Montserrat oriole

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Montserrat oriole
Icterus oberi.jpg
Male at London Zoo
Conservation status
Scientific classification
Kingdom: Animalia
Phylum: Chordata
Class: Aves
Order: Passeriformes
Family: Icteridae
Genus: Icterus
Species: I. oberi
Binomial name
Icterus oberi
(Lawrence, 1880)

The Montserrat oriole (Icterus oberi) is a medium-sized black-and-yellow icterid (the same family as many blackbirds, meadowlarks, cowbirds, grackles, and others, including the New World orioles).

It inhabits the Centre Hills and South Soufriere Hills Important Bird Areas on the island of Montserrat in the Lesser Antilles of the West Indies, and is the national bird of this British territory. It is threatened by habitat loss, and has been classified by BirdLife International as Critically Endangered, with a current estimated population of between 200 and 800. Much of its habitat was destroyed by deforestation, Hurricane Hugo and the volcanic activity between 1995 and 1997.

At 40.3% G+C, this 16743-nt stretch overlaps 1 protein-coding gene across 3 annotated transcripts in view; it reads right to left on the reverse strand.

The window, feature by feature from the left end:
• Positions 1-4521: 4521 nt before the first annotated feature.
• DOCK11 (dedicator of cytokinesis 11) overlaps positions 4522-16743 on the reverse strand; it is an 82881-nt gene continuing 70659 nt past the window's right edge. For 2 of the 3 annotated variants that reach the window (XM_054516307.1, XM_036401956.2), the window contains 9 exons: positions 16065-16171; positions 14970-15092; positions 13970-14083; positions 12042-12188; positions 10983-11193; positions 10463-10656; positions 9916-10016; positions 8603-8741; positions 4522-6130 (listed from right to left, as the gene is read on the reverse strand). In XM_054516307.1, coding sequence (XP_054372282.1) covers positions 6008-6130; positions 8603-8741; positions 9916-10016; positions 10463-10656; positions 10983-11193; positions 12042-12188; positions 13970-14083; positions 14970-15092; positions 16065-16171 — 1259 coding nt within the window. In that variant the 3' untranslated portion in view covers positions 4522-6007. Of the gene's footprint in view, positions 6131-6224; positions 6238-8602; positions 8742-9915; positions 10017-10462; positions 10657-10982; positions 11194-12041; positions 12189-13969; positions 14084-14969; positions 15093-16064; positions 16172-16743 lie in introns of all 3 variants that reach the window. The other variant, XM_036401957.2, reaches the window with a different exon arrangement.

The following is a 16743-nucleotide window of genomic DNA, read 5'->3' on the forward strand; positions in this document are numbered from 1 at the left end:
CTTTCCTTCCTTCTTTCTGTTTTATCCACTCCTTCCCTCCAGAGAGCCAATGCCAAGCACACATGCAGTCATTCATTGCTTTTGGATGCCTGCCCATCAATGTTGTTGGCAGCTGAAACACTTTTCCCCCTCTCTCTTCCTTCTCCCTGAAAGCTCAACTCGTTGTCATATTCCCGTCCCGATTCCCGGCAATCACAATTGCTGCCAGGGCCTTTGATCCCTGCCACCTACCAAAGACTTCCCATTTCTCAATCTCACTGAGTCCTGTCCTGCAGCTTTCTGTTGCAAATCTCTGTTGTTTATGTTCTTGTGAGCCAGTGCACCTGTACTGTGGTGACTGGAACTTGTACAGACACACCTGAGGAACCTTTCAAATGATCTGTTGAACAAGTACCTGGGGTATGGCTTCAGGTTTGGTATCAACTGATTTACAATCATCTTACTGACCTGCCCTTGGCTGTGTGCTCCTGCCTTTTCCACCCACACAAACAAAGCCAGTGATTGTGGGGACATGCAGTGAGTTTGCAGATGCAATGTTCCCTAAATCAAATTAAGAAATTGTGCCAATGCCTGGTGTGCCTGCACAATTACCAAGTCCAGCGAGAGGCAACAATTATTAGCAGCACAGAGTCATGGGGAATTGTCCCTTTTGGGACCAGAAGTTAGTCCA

Female at Frankfurt Zoo, Germany

The oriole once was found in three main areas: the bamboo forest east of Galways Soufrière, the leeward slopes of the Chances Peak mountain and the Centre Hills (especially the Runaway Ghaut area).

The diet of the bird consists mainly of insects and fruits. The birds usually lay two spotted eggs. All models indicate that they begin breeding at one year old. Most of them were almost wiped out during the volcano eruptions and only about 200 of them are still surviving.

The binomial name of this bird commemorates the American naturalist Frederick Albion Ober.

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